• Walled City The inner walled town includes the two historical districts, San Diego and El Centro, and the beautiful colonial buildings are believed to be some of the best examples of this architecture in South America. Spend some time wandering through these areas to take in the beauty of the variety of buildings and the general atmosphere of the Walled City.
  • Getsemaní is the outer walled town and its amazing street-art has made it a great destination for instagrammers. The plaza mayor in front of Iglesia de la Santisima Trinidad is a particularly popular spot. Locals and visitors gather here from sundown, enjoying the party-like atmosphere with plenty of food stalls. 
  • Castillo de San Felipe de Barajas. Situated on the San Lazaro hill and a short walk from Getsemaní, this fortress was the largest ever built by the Spanish outside of Spain. Building began in 1657, only for the original fort to be enlarged in 1762 to cover the entire hill. It has a fascinating complex of tunnels beneath it, and it is well worth a visit.
  • Museo de Oro, this gold museum is an ideal visit if you didn’t get to see the one in Bogota. It houses a collection of pottery and gold objects produced by the First people in the area. 
  • Caribe Jewelry Museum & Factory You will find this museum and jewelry store in Bocagrande, and it includes the history of emerald mining in Colombia as well as giving you the option to purchase. 
  • Palacio de la Inquisición  This was home to the notorious Inquisition where heretics were denounced and tortured. Many were burnt at the stake for witchery, blasphemy and magic. Today, it is a museum that houses the torturers’ instruments, among other things, and while somewhat macabre, it is worth visiting to see the architecture alone. 

Other Notable Sights of Cartagena:

  • Palacio Barolo: Palacio Barolo was declared a national historic monument in 1997. Presently, the building hosts several travel agencies, a Spanish school for foreigners, a store that sells clothes for tango, offices and studios of architects, accountants, and lawyers.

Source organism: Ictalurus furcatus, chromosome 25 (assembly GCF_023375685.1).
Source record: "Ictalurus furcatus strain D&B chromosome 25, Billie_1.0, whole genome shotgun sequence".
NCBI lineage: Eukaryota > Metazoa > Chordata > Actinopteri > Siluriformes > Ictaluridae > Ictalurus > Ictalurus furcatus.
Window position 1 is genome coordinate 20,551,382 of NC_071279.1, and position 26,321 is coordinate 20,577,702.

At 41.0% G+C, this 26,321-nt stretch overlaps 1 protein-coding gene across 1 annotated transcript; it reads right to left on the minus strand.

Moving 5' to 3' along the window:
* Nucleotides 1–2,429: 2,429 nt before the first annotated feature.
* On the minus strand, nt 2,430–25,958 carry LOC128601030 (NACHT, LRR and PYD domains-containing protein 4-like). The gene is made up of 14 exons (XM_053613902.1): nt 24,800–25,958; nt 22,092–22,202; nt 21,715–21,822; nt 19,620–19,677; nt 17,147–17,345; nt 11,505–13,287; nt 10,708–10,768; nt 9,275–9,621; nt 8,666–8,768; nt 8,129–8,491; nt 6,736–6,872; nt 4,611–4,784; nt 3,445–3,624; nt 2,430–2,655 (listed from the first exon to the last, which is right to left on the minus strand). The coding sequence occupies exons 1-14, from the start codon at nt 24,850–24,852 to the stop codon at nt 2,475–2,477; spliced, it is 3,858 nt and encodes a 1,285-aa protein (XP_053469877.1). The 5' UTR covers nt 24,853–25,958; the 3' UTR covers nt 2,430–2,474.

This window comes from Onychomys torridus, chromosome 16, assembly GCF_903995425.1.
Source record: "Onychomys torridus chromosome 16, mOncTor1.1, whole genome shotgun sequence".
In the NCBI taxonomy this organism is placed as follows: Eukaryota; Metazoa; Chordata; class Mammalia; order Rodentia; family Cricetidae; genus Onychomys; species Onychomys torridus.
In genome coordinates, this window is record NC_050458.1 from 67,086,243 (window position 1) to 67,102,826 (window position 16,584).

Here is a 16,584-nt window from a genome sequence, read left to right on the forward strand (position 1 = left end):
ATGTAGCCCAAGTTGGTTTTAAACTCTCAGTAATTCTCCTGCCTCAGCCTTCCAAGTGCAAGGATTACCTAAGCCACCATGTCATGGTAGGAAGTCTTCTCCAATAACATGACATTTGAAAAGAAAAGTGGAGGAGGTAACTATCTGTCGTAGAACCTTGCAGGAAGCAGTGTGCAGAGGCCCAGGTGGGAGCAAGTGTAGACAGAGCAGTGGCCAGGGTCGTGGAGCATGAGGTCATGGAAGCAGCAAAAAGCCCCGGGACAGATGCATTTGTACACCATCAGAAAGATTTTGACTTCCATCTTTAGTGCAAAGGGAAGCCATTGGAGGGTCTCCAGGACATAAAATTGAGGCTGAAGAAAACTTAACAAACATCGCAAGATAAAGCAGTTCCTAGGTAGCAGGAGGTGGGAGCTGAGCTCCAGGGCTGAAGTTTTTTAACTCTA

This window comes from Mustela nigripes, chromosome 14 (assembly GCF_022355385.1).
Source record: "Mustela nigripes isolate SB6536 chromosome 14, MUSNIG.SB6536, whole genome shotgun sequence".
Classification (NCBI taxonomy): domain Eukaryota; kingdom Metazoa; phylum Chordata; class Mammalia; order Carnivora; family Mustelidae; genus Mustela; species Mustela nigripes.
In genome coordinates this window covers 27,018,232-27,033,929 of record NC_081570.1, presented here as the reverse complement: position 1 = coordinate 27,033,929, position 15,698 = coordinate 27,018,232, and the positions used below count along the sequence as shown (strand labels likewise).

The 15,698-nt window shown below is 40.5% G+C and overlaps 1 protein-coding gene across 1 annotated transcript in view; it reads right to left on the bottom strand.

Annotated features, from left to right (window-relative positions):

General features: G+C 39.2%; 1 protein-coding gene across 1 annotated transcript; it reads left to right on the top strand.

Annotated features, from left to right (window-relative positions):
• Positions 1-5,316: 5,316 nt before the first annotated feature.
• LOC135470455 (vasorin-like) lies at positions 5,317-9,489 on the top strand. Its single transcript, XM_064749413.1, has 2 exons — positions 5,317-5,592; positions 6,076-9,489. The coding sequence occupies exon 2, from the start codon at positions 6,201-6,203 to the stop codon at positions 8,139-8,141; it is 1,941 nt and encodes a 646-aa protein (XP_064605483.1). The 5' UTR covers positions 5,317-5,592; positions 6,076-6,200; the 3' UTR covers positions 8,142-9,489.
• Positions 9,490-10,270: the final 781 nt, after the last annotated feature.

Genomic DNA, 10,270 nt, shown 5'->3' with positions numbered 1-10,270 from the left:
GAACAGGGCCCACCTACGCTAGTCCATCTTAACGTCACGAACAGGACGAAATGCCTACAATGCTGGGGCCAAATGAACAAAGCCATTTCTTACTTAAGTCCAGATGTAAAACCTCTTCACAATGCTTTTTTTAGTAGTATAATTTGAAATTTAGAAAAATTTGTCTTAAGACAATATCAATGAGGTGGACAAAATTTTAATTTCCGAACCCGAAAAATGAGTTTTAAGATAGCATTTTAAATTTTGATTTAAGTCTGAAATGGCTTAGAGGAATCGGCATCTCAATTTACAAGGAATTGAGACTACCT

Day Trips From Cartagena, Colombia

The best day trips from Cartagena are: 

  • Corales del Rosario National Park. Just an hour’s ride by speed boat from Cartagena, this idyllic group of islands Isla Grande, Cholon and Barú offer you the opportunity to snorkel and view the stunning coral reefs beneath the blue waters before relaxing on the iconic white sand beaches. As with everything in Cartegena, be sure to research tours and book ahead. Visiting this National Park is a popular day trip from the city.
  • Totumo Volcano and Galerazamba Village. This area is famous for its pink sea water and its apparently healing mud baths. This treatment/activity is called lodotherapy and it is claimed to help with a variety of ailments. If you’re not in need of any healing (last night’s cocktails notwithstanding), it’s simply fun to get covered in mud for a while. The pink sea, visible from the Village, is caused by the salt flats in this area. This natural phenomenon appears between December to April.
  • La Bocquilla fishing village. If fishing is your thing, then take a 20-minute taxi ride north-west to this village where you can learn about the traditional fishing methods used by locals. You can also head out with a fisherman and see the methods in action as well as (hopefully!) catching fish yourself. Afterwards, relax at one of the quaint eateries situated on the beach. A good outing for all and a taste of local life!
  • Isla Tierrabomba This natural island barrier sits between Cartagena and the open sea, and it’s where the Spanish built Fuerte San Fernando, one of the most impressive forts built at the start of the 18th century. Situated at the southern end of the island, Fuerte San Fernando, together with the smaller Fuerte San José across the channel on Isla Barú, was an important deterrent to invaders. Take the opportunity to visit Isla Tierrabomba and imagine yourself as a defender of the realm as you a stroll through this incredible old fort.

Cartagena Photo Gallery